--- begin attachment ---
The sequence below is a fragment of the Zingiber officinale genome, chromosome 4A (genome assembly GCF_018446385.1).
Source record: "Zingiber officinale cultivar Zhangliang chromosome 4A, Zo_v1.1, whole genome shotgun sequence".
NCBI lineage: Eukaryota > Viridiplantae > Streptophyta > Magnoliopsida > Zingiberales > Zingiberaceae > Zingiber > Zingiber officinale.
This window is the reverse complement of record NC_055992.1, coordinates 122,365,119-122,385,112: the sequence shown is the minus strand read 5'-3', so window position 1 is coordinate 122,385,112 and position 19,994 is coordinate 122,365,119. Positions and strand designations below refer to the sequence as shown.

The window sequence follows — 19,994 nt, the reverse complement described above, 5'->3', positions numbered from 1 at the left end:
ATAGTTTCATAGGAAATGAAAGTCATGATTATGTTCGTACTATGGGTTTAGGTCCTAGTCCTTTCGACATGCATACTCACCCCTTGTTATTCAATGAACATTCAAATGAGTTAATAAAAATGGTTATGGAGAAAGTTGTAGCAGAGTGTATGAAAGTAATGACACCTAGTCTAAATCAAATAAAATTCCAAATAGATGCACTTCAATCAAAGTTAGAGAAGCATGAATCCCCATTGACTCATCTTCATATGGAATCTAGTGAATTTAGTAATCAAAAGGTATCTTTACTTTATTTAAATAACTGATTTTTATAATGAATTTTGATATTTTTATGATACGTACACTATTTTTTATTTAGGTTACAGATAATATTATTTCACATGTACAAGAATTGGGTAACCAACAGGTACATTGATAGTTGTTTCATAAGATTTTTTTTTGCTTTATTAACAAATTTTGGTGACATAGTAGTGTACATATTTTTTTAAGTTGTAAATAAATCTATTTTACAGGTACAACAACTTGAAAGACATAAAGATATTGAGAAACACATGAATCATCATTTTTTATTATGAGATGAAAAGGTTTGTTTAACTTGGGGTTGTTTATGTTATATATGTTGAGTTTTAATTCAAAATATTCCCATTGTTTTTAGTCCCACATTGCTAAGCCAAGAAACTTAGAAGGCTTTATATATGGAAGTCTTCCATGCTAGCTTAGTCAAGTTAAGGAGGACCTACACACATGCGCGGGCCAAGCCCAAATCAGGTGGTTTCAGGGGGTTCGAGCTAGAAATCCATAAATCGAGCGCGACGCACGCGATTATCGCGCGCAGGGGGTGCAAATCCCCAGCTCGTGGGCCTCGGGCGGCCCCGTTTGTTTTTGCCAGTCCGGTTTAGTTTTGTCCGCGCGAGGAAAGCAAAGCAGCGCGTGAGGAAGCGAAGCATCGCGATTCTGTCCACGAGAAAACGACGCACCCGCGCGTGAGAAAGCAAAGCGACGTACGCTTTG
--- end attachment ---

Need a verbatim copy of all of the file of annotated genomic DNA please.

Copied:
The sequence below is a fragment of the Zingiber officinale genome, chromosome 4A (genome assembly GCF_018446385.1).
Source record: "Zingiber officinale cultivar Zhangliang chromosome 4A, Zo_v1.1, whole genome shotgun sequence".
NCBI lineage: Eukaryota > Viridiplantae > Streptophyta > Magnoliopsida > Zingiberales > Zingiberaceae > Zingiber > Zingiber officinale.
This window is the reverse complement of record NC_055992.1, coordinates 122,365,119-122,385,112: the sequence shown is the minus strand read 5'-3', so window position 1 is coordinate 122,385,112 and position 19,994 is coordinate 122,365,119. Positions and strand designations below refer to the sequence as shown.

The window sequence follows — 19,994 nt, the reverse complement described above, 5'->3', positions numbered from 1 at the left end:
ATAGTTTCATAGGAAATGAAAGTCATGATTATGTTCGTACTATGGGTTTAGGTCCTAGTCCTTTCGACATGCATACTCACCCCTTGTTATTCAATGAACATTCAAATGAGTTAATAAAAATGGTTATGGAGAAAGTTGTAGCAGAGTGTATGAAAGTAATGACACCTAGTCTAAATCAAATAAAATTCCAAATAGATGCACTTCAATCAAAGTTAGAGAAGCATGAATCCCCATTGACTCATCTTCATATGGAATCTAGTGAATTTAGTAATCAAAAGGTATCTTTACTTTATTTAAATAACTGATTTTTATAATGAATTTTGATATTTTTATGATACGTACACTATTTTTTATTTAGGTTACAGATAATATTATTTCACATGTACAAGAATTGGGTAACCAACAGGTACATTGATAGTTGTTTCATAAGATTTTTTTTTGCTTTATTAACAAATTTTGGTGACATAGTAGTGTACATATTTTTTTAAGTTGTAAATAAATCTATTTTACAGGTACAACAACTTGAAAGACATAAAGATATTGAGAAACACATGAATCATCATTTTTTATTATGAGATGAAAAGGTTTGTTTAACTTGGGGTTGTTTATGTTATATATGTTGAGTTTTAATTCAAAATATTCCCATTGTTTTTAGTCCCACATTGCTAAGCCAAGAAACTTAGAAGGCTTTATATATGGAAGTCTTCCATGCTAGCTTAGTCAAGTTAAGGAGGACCTACACACATGCGCGGGCCAAGCCCAAATCAGGTGGTTTCAGGGGGTTCGAGCTAGAAATCCATAAATCGAGCGCGACGCACGCGATTATCGCGCGCAGGGGGTGCAAATCCCCAGCTCGTGGGCCTCGGGCGGCCCCGTTTGTTTTTGCCAGTCCGGTTTAGTTTTGTCCGCGCGAGGAAAGCAAAGCAGCGCGTGAGGAAGCGAAGCATCGCGATTCTGTCCACGAGAAAACGACGCACCCGCGCGTGAGAAAGCAAAGCGACGTACGCTTTG